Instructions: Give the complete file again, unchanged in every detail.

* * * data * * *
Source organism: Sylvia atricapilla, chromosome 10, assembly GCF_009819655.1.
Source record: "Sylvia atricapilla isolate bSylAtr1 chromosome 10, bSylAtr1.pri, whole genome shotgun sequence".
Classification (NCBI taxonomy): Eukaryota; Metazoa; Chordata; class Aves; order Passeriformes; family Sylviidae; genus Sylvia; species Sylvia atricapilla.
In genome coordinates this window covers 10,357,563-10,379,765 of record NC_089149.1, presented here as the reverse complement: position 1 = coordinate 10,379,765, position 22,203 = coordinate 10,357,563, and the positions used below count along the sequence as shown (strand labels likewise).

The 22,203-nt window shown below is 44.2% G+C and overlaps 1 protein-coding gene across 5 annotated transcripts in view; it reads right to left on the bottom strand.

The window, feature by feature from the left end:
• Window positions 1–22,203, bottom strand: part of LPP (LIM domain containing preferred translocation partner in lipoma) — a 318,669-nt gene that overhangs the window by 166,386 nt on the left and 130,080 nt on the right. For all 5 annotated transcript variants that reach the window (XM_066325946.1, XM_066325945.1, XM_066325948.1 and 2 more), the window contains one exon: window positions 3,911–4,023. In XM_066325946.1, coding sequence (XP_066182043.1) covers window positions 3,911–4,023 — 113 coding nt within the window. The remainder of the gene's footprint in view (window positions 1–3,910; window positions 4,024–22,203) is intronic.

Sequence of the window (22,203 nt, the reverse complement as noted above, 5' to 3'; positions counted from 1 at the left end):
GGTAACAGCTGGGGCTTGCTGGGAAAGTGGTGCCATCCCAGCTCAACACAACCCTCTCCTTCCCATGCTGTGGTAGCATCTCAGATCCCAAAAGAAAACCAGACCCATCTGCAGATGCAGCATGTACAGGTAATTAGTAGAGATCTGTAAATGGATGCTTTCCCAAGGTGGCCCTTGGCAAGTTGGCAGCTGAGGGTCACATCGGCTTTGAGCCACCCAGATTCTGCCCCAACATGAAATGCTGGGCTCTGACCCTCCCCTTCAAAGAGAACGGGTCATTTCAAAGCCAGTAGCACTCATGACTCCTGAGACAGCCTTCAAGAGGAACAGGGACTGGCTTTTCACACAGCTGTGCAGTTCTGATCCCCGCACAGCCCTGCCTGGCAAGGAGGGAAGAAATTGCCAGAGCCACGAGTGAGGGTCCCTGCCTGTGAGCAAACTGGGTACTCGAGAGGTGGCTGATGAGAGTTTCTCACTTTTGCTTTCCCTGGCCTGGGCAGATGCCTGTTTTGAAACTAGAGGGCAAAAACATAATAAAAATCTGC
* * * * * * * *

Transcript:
Source organism: Sylvia atricapilla, chromosome 10, assembly GCF_009819655.1.
Source record: "Sylvia atricapilla isolate bSylAtr1 chromosome 10, bSylAtr1.pri, whole genome shotgun sequence".
Classification (NCBI taxonomy): Eukaryota; Metazoa; Chordata; class Aves; order Passeriformes; family Sylviidae; genus Sylvia; species Sylvia atricapilla.
In genome coordinates this window covers 10,357,563-10,379,765 of record NC_089149.1, presented here as the reverse complement: position 1 = coordinate 10,379,765, position 22,203 = coordinate 10,357,563, and the positions used below count along the sequence as shown (strand labels likewise).

The 22,203-nt window shown below is 44.2% G+C and overlaps 1 protein-coding gene across 5 annotated transcripts in view; it reads right to left on the bottom strand.

The window, feature by feature from the left end:
• Window positions 1–22,203, bottom strand: part of LPP (LIM domain containing preferred translocation partner in lipoma) — a 318,669-nt gene that overhangs the window by 166,386 nt on the left and 130,080 nt on the right. For all 5 annotated transcript variants that reach the window (XM_066325946.1, XM_066325945.1, XM_066325948.1 and 2 more), the window contains one exon: window positions 3,911–4,023. In XM_066325946.1, coding sequence (XP_066182043.1) covers window positions 3,911–4,023 — 113 coding nt within the window. The remainder of the gene's footprint in view (window positions 1–3,910; window positions 4,024–22,203) is intronic.

Sequence of the window (22,203 nt, the reverse complement as noted above, 5' to 3'; positions counted from 1 at the left end):
GGTAACAGCTGGGGCTTGCTGGGAAAGTGGTGCCATCCCAGCTCAACACAACCCTCTCCTTCCCATGCTGTGGTAGCATCTCAGATCCCAAAAGAAAACCAGACCCATCTGCAGATGCAGCATGTACAGGTAATTAGTAGAGATCTGTAAATGGATGCTTTCCCAAGGTGGCCCTTGGCAAGTTGGCAGCTGAGGGTCACATCGGCTTTGAGCCACCCAGATTCTGCCCCAACATGAAATGCTGGGCTCTGACCCTCCCCTTCAAAGAGAACGGGTCATTTCAAAGCCAGTAGCACTCATGACTCCTGAGACAGCCTTCAAGAGGAACAGGGACTGGCTTTTCACACAGCTGTGCAGTTCTGATCCCCGCACAGCCCTGCCTGGCAAGGAGGGAAGAAATTGCCAGAGCCACGAGTGAGGGTCCCTGCCTGTGAGCAAACTGGGTACTCGAGAGGTGGCTGATGAGAGTTTCTCACTTTTGCTTTCCCTGGCCTGGGCAGATGCCTGTTTTGAAACTAGAGGGCAAAAACATAATAAAAATCTGC